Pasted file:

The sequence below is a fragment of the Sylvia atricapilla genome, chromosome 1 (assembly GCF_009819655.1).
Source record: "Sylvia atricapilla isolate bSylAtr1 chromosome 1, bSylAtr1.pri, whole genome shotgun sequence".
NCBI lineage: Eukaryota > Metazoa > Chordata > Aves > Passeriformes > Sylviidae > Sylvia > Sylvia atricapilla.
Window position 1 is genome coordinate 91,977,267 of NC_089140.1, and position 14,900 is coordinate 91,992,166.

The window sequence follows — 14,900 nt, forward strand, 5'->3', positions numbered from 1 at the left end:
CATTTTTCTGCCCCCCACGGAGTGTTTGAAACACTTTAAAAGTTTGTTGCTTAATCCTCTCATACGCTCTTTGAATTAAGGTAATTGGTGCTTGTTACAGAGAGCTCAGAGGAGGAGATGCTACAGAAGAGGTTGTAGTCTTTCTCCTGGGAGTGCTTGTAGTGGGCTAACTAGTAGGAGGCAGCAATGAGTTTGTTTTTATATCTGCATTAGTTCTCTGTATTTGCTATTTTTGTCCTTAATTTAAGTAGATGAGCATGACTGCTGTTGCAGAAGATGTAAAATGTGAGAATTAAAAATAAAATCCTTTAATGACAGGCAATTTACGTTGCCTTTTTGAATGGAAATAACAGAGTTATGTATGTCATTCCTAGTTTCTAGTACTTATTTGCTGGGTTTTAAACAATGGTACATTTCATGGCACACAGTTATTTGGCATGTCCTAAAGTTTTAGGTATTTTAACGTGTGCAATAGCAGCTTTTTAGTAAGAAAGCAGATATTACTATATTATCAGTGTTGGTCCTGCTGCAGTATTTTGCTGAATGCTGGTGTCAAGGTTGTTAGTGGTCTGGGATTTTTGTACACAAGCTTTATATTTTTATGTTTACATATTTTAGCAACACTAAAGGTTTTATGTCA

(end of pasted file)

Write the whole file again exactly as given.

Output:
The sequence below is a fragment of the Sylvia atricapilla genome, chromosome 1 (assembly GCF_009819655.1).
Source record: "Sylvia atricapilla isolate bSylAtr1 chromosome 1, bSylAtr1.pri, whole genome shotgun sequence".
NCBI lineage: Eukaryota > Metazoa > Chordata > Aves > Passeriformes > Sylviidae > Sylvia > Sylvia atricapilla.
Window position 1 is genome coordinate 91,977,267 of NC_089140.1, and position 14,900 is coordinate 91,992,166.

The window sequence follows — 14,900 nt, forward strand, 5'->3', positions numbered from 1 at the left end:
CATTTTTCTGCCCCCCACGGAGTGTTTGAAACACTTTAAAAGTTTGTTGCTTAATCCTCTCATACGCTCTTTGAATTAAGGTAATTGGTGCTTGTTACAGAGAGCTCAGAGGAGGAGATGCTACAGAAGAGGTTGTAGTCTTTCTCCTGGGAGTGCTTGTAGTGGGCTAACTAGTAGGAGGCAGCAATGAGTTTGTTTTTATATCTGCATTAGTTCTCTGTATTTGCTATTTTTGTCCTTAATTTAAGTAGATGAGCATGACTGCTGTTGCAGAAGATGTAAAATGTGAGAATTAAAAATAAAATCCTTTAATGACAGGCAATTTACGTTGCCTTTTTGAATGGAAATAACAGAGTTATGTATGTCATTCCTAGTTTCTAGTACTTATTTGCTGGGTTTTAAACAATGGTACATTTCATGGCACACAGTTATTTGGCATGTCCTAAAGTTTTAGGTATTTTAACGTGTGCAATAGCAGCTTTTTAGTAAGAAAGCAGATATTACTATATTATCAGTGTTGGTCCTGCTGCAGTATTTTGCTGAATGCTGGTGTCAAGGTTGTTAGTGGTCTGGGATTTTTGTACACAAGCTTTATATTTTTATGTTTACATATTTTAGCAACACTAAAGGTTTTATGTCA